Cute set made from wire. Found in a farm house in Zhongdian, Yunnan, China.
This is one of a series of images floating around the internet, forwarded to me by Bruce Sterling. It’s labeled as somewhere in Russia, but that might be only a tasteless joke. But in any case it’s a handy lamp.
For thousands of years humans have transported heavy goods on their backs using a head held tump line. The loads a fit porter can carry are astonishing. Some can manage 100 kilos (220 pounds), which considering their own body size is incredible. These guys in Nepal can manage both heavy and awkward loads with ingenuity. Keep in mind that the coke bottles below are heavy glass (made to be washed and re-used many times), and are filled. Just one wooden tray would be a load for most of us. I’ve seen these porters pack in refridgerators, heavy lumber, furniture, and mother-in-laws. These photos are by Jeff Greenwald.
A discarded flashlight becomes an ideal broom handle. Photographed by Jeff Greenwald.”The little girl with the flashlight broom worked in her mother’s lodge in the village of Chomro, in the Annapurna mountains of Nepal.”
The title of this set of photos from the Flickr photo stream of Clear Path International is “Hobby De-Miner”. Clear Path International is a non-profit devoted to serving the survivors of landmines. As the unnamed photographer explains, “We ran into this boy collecting scrap metal from the Vietnam War alongside the road near Da Nang. Often, while searching for scrap, people that do this will find a bomb and attempt to dismantle it and sell the metal. Many are killed or injured.”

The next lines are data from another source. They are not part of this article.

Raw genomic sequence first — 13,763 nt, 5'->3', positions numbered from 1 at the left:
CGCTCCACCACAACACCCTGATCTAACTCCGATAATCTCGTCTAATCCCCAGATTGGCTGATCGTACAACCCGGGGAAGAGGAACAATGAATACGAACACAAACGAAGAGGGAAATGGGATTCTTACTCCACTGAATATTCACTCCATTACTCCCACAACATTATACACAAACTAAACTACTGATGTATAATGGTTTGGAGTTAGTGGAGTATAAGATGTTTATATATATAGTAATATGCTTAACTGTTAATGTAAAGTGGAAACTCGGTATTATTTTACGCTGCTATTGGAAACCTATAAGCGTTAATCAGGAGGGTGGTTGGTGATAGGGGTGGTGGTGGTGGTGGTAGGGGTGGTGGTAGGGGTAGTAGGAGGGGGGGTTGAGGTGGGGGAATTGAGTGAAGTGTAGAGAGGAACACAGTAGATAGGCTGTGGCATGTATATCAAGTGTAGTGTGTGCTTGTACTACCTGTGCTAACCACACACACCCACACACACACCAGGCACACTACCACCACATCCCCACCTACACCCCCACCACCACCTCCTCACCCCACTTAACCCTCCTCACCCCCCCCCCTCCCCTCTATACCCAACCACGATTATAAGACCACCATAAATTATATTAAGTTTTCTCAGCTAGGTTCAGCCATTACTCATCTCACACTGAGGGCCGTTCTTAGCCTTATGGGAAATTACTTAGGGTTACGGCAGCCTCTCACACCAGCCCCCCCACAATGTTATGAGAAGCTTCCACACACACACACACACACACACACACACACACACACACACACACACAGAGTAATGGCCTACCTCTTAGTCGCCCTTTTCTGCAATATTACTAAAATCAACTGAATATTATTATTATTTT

The equipment apparently works. Here is a piece of iron found and recovered.
World traveler and author Jeff Greenwald sent me this photo of a improvised kersone lamp. He writes: “The light bulb/kiwi tin lamp was photographed some years ago in an inn along the southwest coast of Sri Lanka, probably in Hikkaduwa.”
Looks dangerous. Probably is. I found this streetuse weapon on Matthias Wandel’s website, where in addition to the air gun he documents his other benign and geeky pursuits, including what he calls his “insane contraptions.” He writes:
Air guns are normally small air powered rifles that shoot relatively small projectiles, primarily used for target practice. Usually, they are pumped up with an internal cylinder, activated by hinging the barrel towards the stock. My home made air guns experiments however take their lineage more from potato gun technology than target practice rifles
The nice thing with an air gun like this of course is that it can be used to shoot all kinds of stuff. AA batteries, for example. Or Pens, or sticks of wood. Or filling the barrel with water. One Idea I got relatively late was to try to shoot the big chocolate covered peanut M&M’s. They are about the shape and size of a marble, but not as heavy, and not as round. I wasn’t expecting to put one through 1/2″ plywood, but I figured with 1/4″ plywood, I’d have a chance.
The Wasp sucking machine in action on my roof. This machine was the fulfillment of a childhood fantasy!
Don’t know much about this other than the tiny hint posted on a English/Russian blog says:
“One Russian blogger made a camera from the two matchboxes and a tin beer can. Somebody submitted us his camera and photos he made in St. Petersburg.”
Two shots of the camera itself, and one photograph made by the camera.
I like this thrifty way curbside restaurants in China served up napkins: in a toilet paper roll, from the inside out. Cheap, and handier than cut napkins.